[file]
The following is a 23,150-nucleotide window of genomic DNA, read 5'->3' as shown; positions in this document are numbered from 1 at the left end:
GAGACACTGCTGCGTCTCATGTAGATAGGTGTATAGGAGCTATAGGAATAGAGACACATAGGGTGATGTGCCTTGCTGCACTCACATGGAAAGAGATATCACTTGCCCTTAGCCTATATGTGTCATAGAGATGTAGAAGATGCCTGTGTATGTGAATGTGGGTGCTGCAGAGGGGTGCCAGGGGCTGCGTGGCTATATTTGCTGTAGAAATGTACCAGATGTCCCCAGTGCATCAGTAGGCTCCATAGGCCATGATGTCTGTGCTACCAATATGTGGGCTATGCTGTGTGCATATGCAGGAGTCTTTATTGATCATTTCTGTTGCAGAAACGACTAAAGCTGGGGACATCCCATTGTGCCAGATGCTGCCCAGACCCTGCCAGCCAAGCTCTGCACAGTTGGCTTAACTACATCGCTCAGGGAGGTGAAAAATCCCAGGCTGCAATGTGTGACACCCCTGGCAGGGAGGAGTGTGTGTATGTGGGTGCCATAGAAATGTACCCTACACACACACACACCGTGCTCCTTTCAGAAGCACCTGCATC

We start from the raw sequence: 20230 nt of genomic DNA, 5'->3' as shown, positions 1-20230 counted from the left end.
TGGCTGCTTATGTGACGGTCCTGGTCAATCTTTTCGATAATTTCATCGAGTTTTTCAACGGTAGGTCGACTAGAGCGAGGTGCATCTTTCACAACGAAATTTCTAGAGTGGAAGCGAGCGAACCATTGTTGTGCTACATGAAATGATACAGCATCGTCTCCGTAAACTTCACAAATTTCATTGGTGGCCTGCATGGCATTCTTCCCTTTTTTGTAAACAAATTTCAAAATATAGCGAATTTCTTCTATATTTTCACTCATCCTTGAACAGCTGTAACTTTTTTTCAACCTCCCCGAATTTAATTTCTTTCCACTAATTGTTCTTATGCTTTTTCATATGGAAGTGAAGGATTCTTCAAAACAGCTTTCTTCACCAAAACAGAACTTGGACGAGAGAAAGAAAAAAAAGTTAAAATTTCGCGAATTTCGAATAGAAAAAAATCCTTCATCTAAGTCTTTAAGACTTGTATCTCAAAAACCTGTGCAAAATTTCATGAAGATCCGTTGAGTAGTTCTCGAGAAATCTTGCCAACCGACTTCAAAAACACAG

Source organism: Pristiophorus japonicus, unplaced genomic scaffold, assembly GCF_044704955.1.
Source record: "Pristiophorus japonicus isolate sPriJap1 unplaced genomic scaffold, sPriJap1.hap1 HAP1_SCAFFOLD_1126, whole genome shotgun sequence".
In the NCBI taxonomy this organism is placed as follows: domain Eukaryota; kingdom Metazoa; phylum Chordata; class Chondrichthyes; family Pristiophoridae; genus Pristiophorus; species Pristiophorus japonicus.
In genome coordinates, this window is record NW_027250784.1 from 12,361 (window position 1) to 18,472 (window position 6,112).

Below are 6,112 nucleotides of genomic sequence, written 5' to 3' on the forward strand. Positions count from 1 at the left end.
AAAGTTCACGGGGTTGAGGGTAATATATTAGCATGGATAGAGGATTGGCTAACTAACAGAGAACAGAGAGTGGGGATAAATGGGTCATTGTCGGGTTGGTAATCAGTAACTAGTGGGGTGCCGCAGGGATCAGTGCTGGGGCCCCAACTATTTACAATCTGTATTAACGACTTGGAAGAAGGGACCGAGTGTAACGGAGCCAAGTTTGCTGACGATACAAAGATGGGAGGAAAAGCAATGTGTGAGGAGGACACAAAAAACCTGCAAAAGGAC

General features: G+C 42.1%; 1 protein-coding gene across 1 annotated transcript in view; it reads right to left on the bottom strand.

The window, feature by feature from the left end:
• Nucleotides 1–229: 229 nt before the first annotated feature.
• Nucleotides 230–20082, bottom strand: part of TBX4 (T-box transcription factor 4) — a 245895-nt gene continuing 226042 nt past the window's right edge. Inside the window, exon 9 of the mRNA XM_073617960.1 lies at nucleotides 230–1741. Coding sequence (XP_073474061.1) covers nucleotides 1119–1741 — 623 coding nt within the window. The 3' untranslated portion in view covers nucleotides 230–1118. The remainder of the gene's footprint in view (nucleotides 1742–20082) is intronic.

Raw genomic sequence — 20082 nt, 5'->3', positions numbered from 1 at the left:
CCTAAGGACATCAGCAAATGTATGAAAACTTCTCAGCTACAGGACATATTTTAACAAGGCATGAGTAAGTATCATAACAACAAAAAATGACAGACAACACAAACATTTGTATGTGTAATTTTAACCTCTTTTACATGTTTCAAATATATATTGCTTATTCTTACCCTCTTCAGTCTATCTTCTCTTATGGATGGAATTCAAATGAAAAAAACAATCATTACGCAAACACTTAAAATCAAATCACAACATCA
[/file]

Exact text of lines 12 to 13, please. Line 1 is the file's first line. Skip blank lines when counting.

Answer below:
The window, feature by feature from the left end:
• Nucleotides 1–229: 229 nt before the first annotated feature.